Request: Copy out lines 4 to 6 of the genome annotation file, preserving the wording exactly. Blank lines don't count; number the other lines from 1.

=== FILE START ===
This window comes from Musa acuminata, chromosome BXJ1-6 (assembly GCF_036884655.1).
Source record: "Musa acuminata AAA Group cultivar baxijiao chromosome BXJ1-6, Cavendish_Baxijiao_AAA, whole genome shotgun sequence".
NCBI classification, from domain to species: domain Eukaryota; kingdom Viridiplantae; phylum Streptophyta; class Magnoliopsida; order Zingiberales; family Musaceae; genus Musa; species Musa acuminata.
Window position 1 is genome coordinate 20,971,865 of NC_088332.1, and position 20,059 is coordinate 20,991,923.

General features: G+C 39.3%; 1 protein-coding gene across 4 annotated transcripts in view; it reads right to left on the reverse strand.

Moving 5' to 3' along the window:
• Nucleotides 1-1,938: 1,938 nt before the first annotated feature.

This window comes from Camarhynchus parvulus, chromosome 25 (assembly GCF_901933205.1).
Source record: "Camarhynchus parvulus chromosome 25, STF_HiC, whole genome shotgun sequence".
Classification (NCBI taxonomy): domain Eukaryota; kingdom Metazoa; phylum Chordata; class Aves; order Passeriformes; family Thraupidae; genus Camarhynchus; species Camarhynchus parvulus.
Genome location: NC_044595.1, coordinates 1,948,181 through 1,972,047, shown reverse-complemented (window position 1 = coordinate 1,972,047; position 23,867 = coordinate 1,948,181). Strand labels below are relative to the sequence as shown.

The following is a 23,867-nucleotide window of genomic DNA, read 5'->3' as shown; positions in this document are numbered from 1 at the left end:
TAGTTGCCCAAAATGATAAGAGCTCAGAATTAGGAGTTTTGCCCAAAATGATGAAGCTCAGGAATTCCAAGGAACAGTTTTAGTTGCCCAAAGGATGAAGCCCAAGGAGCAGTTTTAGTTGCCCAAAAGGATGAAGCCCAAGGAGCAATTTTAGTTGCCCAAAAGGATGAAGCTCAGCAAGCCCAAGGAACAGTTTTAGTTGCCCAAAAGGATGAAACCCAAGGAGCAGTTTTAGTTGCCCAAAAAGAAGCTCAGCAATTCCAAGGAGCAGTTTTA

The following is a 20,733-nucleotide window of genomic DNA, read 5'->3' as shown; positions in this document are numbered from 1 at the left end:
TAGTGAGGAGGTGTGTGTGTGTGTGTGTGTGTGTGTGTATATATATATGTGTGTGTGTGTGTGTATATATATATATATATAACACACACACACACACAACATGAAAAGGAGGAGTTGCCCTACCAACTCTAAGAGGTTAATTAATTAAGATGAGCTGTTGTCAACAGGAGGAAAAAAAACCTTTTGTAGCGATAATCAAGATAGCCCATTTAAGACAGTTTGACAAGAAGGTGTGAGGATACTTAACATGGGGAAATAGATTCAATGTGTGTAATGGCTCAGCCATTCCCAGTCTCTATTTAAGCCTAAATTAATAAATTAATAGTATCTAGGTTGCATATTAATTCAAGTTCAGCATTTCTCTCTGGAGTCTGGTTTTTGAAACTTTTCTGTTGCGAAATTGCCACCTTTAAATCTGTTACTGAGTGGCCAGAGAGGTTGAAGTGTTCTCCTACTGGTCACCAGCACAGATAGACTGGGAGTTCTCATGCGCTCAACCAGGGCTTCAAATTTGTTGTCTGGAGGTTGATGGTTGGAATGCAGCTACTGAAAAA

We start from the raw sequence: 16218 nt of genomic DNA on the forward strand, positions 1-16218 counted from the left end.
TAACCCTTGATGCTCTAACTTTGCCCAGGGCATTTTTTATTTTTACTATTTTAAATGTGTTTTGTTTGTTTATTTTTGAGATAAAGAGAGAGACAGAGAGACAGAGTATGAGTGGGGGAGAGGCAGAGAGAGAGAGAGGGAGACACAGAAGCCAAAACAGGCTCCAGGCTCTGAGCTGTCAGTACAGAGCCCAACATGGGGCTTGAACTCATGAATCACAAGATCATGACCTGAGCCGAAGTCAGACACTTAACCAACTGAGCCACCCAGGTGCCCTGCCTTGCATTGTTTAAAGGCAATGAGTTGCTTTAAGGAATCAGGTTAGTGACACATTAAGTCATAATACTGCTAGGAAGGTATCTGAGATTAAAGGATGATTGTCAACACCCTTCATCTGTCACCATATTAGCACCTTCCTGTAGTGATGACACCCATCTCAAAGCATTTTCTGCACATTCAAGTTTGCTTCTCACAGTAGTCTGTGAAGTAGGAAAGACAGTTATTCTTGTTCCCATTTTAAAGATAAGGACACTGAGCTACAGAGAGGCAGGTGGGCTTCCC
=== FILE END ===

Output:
Window position 1 is genome coordinate 20,971,865 of NC_088332.1, and position 20,059 is coordinate 20,991,923.

General features: G+C 39.3%; 1 protein-coding gene across 4 annotated transcripts in view; it reads right to left on the reverse strand.

Moving 5' to 3' along the window: